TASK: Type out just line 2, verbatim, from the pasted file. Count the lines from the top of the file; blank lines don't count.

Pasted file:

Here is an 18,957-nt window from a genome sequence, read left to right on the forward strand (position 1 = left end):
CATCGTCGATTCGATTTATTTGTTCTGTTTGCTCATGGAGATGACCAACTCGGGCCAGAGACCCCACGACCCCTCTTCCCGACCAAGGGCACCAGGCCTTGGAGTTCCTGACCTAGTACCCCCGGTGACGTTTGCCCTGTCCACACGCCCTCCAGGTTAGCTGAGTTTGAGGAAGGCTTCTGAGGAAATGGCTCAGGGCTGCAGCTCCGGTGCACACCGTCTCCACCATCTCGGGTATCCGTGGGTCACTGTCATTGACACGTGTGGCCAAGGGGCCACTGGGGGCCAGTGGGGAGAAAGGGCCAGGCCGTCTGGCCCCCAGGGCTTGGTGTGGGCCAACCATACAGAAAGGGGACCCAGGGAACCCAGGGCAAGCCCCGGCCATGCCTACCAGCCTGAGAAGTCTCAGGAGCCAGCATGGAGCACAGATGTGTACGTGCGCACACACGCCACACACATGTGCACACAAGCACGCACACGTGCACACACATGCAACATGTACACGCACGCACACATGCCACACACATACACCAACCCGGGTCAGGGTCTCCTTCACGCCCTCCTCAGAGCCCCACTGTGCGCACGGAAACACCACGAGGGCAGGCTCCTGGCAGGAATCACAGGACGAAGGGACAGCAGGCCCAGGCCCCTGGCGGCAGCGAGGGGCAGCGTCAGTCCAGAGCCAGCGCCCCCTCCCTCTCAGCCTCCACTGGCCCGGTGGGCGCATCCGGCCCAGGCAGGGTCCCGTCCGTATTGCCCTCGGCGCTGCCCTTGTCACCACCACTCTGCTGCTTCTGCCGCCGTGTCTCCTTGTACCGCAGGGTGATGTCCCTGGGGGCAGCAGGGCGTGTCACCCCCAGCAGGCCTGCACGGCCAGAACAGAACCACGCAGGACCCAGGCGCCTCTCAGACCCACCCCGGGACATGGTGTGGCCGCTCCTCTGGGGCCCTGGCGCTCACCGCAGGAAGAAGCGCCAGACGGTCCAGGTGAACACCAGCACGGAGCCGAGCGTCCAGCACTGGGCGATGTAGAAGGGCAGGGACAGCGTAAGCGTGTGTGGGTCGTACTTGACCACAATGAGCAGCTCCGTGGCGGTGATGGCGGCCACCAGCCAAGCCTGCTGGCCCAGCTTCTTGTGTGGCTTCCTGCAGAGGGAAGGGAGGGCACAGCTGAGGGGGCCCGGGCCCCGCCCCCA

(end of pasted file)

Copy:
CATCGTCGATTCGATTTATTTGTTCTGTTTGCTCATGGAGATGACCAACTCGGGCCAGAGACCCCACGACCCCTCTTCCCGACCAAGGGCACCAGGCCTTGGAGTTCCTGACCTAGTACCCCCGGTGACGTTTGCCCTGTCCACACGCCCTCCAGGTTAGCTGAGTTTGAGGAAGGCTTCTGAGGAAATGGCTCAGGGCTGCAGCTCCGGTGCACACCGTCTCCACCATCTCGGGTATCCGTGGGTCACTGTCATTGACACGTGTGGCCAAGGGGCCACTGGGGGCCAGTGGGGAGAAAGGGCCAGGCCGTCTGGCCCCCAGGGCTTGGTGTGGGCCAACCATACAGAAAGGGGACCCAGGGAACCCAGGGCAAGCCCCGGCCATGCCTACCAGCCTGAGAAGTCTCAGGAGCCAGCATGGAGCACAGATGTGTACGTGCGCACACACGCCACACACATGTGCACACAAGCACGCACACGTGCACACACATGCAACATGTACACGCACGCACACATGCCACACACATACACCAACCCGGGTCAGGGTCTCCTTCACGCCCTCCTCAGAGCCCCACTGTGCGCACGGAAACACCACGAGGGCAGGCTCCTGGCAGGAATCACAGGACGAAGGGACAGCAGGCCCAGGCCCCTGGCGGCAGCGAGGGGCAGCGTCAGTCCAGAGCCAGCGCCCCCTCCCTCTCAGCCTCCACTGGCCCGGTGGGCGCATCCGGCCCAGGCAGGGTCCCGTCCGTATTGCCCTCGGCGCTGCCCTTGTCACCACCACTCTGCTGCTTCTGCCGCCGTGTCTCCTTGTACCGCAGGGTGATGTCCCTGGGGGCAGCAGGGCGTGTCACCCCCAGCAGGCCTGCACGGCCAGAACAGAACCACGCAGGACCCAGGCGCCTCTCAGACCCACCCCGGGACATGGTGTGGCCGCTCCTCTGGGGCCCTGGCGCTCACCGCAGGAAGAAGCGCCAGACGGTCCAGGTGAACACCAGCACGGAGCCGAGCGTCCAGCACTGGGCGATGTAGAAGGGCAGGGACAGCGTAAGCGTGTGTGGGTCGTACTTGACCACAATGAGCAGCTCCGTGGCGGTGATGGCGGCCACCAGCCAAGCCTGCTGGCCCAGCTTCTTGTGTGGCTTCCTGCAGAGGGAAGGGAGGGCACAGCTGAGGGGGCCCGGGCCCCGCCCCCA